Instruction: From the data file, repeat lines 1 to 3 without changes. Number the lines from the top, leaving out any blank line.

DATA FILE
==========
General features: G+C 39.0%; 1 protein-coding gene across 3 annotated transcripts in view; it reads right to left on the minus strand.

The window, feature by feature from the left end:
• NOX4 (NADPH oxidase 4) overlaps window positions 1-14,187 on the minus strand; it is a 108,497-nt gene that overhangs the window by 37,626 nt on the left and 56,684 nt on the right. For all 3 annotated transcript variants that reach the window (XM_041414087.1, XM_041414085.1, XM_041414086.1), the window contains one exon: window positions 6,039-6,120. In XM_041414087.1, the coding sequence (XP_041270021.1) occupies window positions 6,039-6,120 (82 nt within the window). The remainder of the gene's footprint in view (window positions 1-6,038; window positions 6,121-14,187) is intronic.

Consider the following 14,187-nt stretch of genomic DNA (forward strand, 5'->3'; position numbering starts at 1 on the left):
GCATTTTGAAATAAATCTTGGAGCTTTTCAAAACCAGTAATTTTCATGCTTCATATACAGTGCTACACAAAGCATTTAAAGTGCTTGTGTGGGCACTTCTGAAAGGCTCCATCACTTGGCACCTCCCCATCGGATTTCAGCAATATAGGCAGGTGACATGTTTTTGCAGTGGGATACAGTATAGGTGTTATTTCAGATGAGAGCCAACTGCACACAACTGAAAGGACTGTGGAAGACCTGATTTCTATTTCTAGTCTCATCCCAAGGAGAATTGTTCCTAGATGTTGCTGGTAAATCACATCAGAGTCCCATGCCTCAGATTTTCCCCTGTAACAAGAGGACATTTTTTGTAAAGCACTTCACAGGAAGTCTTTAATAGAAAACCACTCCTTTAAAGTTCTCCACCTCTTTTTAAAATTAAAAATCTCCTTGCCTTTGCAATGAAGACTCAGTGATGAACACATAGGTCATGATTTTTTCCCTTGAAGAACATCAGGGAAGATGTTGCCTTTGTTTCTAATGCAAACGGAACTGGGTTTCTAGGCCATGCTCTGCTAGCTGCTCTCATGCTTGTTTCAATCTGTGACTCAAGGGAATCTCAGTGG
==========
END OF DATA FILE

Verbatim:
General features: G+C 39.0%; 1 protein-coding gene across 3 annotated transcripts in view; it reads right to left on the minus strand.

The window, feature by feature from the left end:
• NOX4 (NADPH oxidase 4) overlaps window positions 1-14,187 on the minus strand; it is a 108,497-nt gene that overhangs the window by 37,626 nt on the left and 56,684 nt on the right. For all 3 annotated transcript variants that reach the window (XM_041414087.1, XM_041414085.1, XM_041414086.1), the window contains one exon: window positions 6,039-6,120. In XM_041414087.1, the coding sequence (XP_041270021.1) occupies window positions 6,039-6,120 (82 nt within the window). The remainder of the gene's footprint in view (window positions 1-6,038; window positions 6,121-14,187) is intronic.